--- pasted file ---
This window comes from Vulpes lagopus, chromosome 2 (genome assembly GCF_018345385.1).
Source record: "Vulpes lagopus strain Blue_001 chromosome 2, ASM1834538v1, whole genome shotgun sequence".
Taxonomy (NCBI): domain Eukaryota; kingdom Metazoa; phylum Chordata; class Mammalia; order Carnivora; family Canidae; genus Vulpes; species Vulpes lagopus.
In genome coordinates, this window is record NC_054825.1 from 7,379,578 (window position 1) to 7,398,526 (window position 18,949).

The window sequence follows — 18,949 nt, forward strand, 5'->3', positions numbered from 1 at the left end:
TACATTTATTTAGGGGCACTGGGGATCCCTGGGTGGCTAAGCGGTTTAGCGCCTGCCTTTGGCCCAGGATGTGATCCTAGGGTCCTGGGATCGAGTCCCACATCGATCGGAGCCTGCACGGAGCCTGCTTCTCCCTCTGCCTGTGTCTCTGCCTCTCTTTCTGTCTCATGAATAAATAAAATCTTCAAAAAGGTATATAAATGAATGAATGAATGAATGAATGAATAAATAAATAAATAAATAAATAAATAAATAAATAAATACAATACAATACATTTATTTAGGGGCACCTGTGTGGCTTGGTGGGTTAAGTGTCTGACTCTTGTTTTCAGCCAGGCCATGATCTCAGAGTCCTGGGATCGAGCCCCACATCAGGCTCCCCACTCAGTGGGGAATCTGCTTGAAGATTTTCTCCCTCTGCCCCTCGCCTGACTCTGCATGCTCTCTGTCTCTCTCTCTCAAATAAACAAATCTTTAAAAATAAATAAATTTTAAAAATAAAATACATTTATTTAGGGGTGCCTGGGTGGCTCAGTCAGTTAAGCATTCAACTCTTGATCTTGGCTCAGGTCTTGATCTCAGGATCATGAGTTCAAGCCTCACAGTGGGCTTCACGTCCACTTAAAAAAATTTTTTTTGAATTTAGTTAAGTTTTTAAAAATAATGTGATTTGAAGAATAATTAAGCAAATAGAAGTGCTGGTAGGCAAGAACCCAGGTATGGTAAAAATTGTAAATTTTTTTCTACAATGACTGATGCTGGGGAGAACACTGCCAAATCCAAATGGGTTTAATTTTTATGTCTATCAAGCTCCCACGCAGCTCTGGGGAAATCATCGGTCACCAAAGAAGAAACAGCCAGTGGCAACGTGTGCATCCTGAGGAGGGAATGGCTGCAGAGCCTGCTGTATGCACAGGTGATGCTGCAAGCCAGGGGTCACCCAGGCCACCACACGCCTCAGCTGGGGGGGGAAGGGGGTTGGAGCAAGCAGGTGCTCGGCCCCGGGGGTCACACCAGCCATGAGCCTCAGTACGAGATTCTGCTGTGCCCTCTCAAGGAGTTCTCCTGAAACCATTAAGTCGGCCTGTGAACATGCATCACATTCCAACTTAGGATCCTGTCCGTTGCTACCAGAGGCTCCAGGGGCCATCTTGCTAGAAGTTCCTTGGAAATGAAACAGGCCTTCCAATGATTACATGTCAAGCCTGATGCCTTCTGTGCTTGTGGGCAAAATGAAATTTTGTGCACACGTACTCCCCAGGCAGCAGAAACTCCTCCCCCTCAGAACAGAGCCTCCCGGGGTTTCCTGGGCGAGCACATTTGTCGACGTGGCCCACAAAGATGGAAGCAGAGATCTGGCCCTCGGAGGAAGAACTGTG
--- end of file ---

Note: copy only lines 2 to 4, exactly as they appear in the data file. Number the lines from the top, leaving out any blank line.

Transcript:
Source record: "Vulpes lagopus strain Blue_001 chromosome 2, ASM1834538v1, whole genome shotgun sequence".
Taxonomy (NCBI): domain Eukaryota; kingdom Metazoa; phylum Chordata; class Mammalia; order Carnivora; family Canidae; genus Vulpes; species Vulpes lagopus.
In genome coordinates, this window is record NC_054825.1 from 7,379,578 (window position 1) to 7,398,526 (window position 18,949).